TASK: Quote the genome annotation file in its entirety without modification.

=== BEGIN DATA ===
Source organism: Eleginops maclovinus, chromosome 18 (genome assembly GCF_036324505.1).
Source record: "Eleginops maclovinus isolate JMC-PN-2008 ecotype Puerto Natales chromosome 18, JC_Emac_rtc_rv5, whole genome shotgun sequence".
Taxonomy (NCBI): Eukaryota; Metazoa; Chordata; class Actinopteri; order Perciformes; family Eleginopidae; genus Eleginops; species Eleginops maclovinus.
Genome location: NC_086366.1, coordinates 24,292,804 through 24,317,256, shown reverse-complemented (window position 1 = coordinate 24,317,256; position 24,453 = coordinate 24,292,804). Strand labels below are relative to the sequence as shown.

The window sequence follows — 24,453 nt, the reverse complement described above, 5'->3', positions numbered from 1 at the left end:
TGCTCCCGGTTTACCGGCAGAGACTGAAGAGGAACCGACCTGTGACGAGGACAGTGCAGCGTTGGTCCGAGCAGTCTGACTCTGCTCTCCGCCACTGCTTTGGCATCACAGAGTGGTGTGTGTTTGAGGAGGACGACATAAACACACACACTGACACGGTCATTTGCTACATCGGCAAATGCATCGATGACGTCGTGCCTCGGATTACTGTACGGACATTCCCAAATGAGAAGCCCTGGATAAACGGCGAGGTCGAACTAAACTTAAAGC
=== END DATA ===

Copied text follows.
Source organism: Eleginops maclovinus, chromosome 18 (genome assembly GCF_036324505.1).
Source record: "Eleginops maclovinus isolate JMC-PN-2008 ecotype Puerto Natales chromosome 18, JC_Emac_rtc_rv5, whole genome shotgun sequence".
Taxonomy (NCBI): Eukaryota; Metazoa; Chordata; class Actinopteri; order Perciformes; family Eleginopidae; genus Eleginops; species Eleginops maclovinus.
Genome location: NC_086366.1, coordinates 24,292,804 through 24,317,256, shown reverse-complemented (window position 1 = coordinate 24,317,256; position 24,453 = coordinate 24,292,804). Strand labels below are relative to the sequence as shown.

The window sequence follows — 24,453 nt, the reverse complement described above, 5'->3', positions numbered from 1 at the left end:
TGCTCCCGGTTTACCGGCAGAGACTGAAGAGGAACCGACCTGTGACGAGGACAGTGCAGCGTTGGTCCGAGCAGTCTGACTCTGCTCTCCGCCACTGCTTTGGCATCACAGAGTGGTGTGTGTTTGAGGAGGACGACATAAACACACACACTGACACGGTCATTTGCTACATCGGCAAATGCATCGATGACGTCGTGCCTCGGATTACTGTACGGACATTCCCAAATGAGAAGCCCTGGATAAACGGCGAGGTCGAACTAAACTTAAAGC